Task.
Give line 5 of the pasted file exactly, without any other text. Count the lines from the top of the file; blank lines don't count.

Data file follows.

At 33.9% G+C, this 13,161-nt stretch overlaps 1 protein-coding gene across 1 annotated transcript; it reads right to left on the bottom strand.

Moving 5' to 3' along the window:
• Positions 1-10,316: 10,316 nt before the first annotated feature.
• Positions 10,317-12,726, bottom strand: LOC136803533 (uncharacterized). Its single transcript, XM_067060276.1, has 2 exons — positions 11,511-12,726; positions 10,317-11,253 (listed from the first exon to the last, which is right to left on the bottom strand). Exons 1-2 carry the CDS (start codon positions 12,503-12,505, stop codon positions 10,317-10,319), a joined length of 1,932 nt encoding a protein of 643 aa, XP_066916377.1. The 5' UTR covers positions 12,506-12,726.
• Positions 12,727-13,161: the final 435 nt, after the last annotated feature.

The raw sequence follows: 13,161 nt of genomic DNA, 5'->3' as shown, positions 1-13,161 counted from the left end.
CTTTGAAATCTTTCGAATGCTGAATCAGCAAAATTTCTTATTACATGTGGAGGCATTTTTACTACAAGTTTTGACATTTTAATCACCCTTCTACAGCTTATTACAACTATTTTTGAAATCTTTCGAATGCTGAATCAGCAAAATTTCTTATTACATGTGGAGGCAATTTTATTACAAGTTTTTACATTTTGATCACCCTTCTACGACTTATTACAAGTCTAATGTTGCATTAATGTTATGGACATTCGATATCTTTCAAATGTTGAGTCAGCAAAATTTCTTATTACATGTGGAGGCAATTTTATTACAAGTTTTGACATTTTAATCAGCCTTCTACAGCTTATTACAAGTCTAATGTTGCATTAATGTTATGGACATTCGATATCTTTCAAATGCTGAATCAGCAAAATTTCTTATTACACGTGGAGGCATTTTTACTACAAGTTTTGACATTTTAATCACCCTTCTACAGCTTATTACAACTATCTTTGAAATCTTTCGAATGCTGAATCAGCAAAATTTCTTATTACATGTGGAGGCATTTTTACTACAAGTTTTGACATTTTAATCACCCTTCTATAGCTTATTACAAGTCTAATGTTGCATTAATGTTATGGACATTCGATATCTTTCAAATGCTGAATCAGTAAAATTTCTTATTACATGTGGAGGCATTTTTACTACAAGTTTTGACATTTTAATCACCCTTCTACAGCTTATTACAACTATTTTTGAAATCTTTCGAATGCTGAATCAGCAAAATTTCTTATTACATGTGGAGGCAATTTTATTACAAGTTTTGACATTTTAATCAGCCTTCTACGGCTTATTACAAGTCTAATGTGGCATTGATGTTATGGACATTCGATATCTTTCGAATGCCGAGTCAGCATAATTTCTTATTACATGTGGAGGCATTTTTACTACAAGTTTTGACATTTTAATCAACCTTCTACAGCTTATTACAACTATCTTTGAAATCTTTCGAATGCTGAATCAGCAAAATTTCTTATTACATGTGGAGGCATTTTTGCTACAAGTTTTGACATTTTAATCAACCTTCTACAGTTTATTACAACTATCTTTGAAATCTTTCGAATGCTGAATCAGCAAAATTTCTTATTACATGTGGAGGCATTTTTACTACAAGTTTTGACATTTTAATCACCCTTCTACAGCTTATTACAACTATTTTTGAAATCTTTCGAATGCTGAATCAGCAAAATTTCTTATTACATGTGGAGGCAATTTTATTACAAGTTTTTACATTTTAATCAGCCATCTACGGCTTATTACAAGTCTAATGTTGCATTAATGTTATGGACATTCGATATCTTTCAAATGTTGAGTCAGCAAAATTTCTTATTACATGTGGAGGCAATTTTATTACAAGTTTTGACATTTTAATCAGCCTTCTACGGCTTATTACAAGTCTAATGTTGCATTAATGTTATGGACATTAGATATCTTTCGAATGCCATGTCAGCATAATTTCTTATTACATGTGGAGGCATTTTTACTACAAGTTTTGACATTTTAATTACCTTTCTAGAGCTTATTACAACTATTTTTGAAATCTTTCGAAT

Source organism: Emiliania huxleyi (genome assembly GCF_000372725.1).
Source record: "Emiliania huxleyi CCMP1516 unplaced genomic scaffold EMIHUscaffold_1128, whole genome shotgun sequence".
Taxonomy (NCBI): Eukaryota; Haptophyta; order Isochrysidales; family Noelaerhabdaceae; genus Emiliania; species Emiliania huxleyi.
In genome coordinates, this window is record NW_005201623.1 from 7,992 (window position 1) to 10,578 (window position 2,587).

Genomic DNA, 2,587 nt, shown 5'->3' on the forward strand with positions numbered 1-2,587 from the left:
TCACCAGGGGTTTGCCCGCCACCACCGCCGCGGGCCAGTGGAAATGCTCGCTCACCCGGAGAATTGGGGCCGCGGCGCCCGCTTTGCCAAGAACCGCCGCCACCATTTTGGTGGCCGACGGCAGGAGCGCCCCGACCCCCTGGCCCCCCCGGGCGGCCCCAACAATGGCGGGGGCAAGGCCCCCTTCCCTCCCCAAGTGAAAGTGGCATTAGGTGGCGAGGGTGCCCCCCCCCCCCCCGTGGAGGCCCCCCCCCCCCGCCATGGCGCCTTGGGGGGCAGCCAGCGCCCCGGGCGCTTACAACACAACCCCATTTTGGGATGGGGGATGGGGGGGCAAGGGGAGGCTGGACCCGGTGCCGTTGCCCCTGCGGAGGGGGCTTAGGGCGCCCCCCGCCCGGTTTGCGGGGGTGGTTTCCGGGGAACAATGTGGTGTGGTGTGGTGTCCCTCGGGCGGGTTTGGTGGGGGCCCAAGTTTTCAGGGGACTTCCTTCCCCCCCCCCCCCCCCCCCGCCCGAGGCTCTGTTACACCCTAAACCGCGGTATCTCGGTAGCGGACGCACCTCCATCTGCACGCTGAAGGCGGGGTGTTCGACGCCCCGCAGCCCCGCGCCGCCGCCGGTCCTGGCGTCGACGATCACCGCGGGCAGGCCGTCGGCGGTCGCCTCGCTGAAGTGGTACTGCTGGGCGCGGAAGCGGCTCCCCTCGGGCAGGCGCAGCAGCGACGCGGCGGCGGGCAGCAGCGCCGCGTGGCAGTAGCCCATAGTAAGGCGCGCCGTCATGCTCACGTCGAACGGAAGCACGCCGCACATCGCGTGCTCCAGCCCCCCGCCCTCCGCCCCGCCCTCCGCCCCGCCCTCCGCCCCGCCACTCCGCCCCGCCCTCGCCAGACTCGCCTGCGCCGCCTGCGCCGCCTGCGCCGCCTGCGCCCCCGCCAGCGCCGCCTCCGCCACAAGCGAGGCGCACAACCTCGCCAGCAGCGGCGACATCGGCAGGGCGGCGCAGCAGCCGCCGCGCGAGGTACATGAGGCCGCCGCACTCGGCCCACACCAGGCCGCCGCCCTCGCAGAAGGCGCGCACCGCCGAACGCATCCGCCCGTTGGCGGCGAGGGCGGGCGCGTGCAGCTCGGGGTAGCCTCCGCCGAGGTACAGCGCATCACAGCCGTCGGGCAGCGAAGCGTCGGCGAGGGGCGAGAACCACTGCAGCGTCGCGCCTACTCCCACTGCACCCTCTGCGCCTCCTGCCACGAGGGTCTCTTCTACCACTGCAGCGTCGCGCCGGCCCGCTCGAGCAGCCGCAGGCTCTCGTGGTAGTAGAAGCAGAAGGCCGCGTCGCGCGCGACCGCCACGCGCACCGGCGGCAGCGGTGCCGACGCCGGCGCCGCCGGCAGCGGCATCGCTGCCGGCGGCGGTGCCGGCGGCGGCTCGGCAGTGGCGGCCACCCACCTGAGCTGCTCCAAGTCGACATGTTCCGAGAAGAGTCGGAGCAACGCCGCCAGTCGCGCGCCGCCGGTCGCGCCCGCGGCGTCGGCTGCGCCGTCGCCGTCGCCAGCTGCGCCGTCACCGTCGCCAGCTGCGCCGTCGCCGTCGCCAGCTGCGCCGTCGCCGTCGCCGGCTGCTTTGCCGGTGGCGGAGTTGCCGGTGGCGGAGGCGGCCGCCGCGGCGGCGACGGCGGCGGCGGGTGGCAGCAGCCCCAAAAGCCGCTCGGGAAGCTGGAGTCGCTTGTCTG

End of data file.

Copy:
• Positions 12,727-13,161: the final 435 nt, after the last annotated feature.